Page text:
The power factor percentage verifies our previous findings, Tagan once again doesn’t lack surprise with its stability or a design that allows output numbers higher at load than at idle. From my experience, this really benefit’s someone that likes to overclock, since its always been voltage fluctuations caused by heat and cheap components that cause stability problems when overclocking. Recall that it wasn’t too long ago when you had to modify a power supply to achieve this kind of load stability. I must mention that the test setup doesn’t pose much of a load since it isn’t SLI or Crossfire, but those of us that aren’t really into having two cards, well let’s just say this PSU is right up your alley. Also worth mentioning is that the Lian-Li has about 1in of clearance for the only fan on this PSU, which really helps in getting decent load numbers with excessive heat added into the equation.

The Tagan obviously does well in our tests, and meets or exceeds its current 80 Plus rating. It also meets the current ATX12V 2.3 design standards which makes it ideal for those of us out there interested in maintain the integrity of an occasional upgrade or two. This makes the Tagan really stand out in value, and appeal.


The Tagan TG680-U33 II is no doubt a very decent power supply that clearly does not know the definition of ‘Under Load’. Whether if it was from not having a high enough load, or a design characteristic that distinguishes it from the rest. I personally think over voltage as an asset, since instead of my voltage going down, which is typically for most power supplies I have seen, the voltages of the Tagan go up while under load. I checked more resources on the internet and found that this is indeed a characteristic of most Tagan power supplies due to its inherent over-engineering. It’s basically known by other sites that Tagan has some kind of secret towards making this so, but I’m thinking its just an extra switch deep within the supply that senses load and allows the power supply to compensate. This trait comes back again to the circuitry used, which in Tagan’s case is of higher quality. This makes it one of the better supplies I have ever had the opportunity to test, and I think it deserves a grand round of applause for being such a small power supply with big parts…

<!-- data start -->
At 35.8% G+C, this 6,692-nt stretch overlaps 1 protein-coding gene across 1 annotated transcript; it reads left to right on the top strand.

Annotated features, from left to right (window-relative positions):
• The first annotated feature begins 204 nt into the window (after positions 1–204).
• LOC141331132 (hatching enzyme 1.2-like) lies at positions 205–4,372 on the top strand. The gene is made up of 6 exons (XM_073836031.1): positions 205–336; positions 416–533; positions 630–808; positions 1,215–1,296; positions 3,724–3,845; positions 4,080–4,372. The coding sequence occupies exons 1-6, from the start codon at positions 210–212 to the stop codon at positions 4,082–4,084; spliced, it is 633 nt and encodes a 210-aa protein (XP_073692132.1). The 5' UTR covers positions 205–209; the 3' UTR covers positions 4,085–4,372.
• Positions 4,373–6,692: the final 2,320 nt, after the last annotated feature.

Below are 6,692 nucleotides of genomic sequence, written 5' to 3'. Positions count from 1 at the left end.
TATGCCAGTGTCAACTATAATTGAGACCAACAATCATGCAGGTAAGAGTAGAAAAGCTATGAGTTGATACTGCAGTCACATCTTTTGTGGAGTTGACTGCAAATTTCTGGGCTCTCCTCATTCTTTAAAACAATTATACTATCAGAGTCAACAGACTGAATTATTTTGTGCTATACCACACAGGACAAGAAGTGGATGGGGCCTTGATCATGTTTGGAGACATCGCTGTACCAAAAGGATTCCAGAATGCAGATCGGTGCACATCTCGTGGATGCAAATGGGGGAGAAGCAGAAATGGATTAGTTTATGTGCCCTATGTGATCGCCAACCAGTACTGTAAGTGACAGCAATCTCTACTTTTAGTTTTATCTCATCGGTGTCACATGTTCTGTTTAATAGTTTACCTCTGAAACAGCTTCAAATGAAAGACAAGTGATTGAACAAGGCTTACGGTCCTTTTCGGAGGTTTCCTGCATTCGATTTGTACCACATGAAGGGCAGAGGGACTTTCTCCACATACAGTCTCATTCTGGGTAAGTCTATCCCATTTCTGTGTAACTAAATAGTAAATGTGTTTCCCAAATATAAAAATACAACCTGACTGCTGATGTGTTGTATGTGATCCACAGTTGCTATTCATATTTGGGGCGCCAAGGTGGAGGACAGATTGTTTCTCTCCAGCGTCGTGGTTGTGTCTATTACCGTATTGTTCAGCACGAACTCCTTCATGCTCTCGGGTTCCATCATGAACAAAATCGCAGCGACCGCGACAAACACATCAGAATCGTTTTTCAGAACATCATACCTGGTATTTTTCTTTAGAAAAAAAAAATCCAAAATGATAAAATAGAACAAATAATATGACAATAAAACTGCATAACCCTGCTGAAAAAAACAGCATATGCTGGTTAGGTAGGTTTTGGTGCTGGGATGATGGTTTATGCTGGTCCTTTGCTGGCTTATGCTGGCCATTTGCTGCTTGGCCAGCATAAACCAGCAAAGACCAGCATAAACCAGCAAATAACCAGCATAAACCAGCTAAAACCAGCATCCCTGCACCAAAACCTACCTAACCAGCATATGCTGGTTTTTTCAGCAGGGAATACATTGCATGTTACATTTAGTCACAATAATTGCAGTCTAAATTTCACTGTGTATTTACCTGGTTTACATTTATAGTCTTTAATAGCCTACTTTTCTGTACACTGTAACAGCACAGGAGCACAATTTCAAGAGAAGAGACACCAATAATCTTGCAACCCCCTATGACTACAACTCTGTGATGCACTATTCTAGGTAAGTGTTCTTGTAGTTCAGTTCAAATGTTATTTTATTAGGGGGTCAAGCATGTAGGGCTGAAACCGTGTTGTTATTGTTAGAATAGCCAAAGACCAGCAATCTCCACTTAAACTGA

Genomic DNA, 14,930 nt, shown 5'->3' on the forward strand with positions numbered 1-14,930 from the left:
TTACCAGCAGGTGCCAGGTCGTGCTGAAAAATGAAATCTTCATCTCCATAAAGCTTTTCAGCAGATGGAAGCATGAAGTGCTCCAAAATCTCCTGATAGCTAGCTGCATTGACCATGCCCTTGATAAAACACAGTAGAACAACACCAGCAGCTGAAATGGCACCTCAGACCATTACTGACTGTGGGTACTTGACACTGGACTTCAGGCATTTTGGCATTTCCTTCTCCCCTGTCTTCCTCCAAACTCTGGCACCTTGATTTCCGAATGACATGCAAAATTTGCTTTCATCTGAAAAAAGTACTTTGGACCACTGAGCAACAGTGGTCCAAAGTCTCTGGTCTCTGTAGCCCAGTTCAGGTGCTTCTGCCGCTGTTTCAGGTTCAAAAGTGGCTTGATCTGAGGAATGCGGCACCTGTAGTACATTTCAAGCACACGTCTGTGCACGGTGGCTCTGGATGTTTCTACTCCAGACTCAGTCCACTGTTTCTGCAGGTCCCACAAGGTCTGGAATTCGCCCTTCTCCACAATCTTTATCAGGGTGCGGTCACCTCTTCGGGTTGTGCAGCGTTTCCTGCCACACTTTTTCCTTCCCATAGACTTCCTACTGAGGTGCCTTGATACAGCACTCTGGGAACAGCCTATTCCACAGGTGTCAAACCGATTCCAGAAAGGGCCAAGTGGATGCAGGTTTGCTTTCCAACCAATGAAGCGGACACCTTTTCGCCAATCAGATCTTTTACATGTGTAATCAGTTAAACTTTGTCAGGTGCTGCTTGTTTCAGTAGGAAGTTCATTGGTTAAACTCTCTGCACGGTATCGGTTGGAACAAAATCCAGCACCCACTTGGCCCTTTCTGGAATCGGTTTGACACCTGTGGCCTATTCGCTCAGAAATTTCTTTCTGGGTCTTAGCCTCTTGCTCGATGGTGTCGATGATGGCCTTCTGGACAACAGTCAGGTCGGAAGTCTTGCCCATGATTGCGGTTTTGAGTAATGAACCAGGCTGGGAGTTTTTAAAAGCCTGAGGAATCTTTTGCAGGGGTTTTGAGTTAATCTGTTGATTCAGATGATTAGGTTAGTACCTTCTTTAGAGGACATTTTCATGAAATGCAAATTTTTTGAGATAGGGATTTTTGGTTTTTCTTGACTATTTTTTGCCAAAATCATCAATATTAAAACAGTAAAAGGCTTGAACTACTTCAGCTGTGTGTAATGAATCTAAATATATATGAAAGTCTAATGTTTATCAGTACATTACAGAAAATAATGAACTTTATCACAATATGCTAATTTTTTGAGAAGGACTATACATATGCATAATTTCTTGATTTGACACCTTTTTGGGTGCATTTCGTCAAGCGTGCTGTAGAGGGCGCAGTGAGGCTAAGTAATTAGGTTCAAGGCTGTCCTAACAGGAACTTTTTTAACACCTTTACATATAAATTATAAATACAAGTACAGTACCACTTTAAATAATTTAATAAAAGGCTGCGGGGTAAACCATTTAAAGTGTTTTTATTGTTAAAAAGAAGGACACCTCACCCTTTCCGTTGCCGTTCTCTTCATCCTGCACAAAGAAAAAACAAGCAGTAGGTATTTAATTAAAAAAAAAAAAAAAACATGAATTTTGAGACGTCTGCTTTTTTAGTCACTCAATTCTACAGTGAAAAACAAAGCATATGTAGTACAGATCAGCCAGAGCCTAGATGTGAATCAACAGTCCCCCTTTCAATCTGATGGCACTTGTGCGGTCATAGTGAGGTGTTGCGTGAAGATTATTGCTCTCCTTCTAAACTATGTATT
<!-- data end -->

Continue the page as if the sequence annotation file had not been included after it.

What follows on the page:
We are trying out a new addition to our scoring system to provide additional feedback beyond a flat score. Please note that the final score isn’t an aggregate average of the new rating system.

  • Performance 10
  • Value 8
  • Quality 10
  • Warranty 8
  • Features 9
  • Innovation 10


+ Very high quality
+ Small external dimensions means it’ll fit in tighter areas
+ Has better quality components then the competition
Ideal for a mid to high-end gaming system with dual VGA cards
+ The single 120mm fan and good ventilation makes it quiet but with good performance


Not readily availble
Very stiff wiring can be a pain

The way the U33 II handles voltages under load is a great feature for overclockers, since it wasn’t to long ago when we had to modify our PSU’s to do so. It also stands out in quality due to its Japanese components. If it were readily available I would probably go on and on about it, but I can recommend it to those of you looking for a PSU in this wattage range.

Final Score: 9.0 out of 10 and the Bjorn3D Golden Bear Award!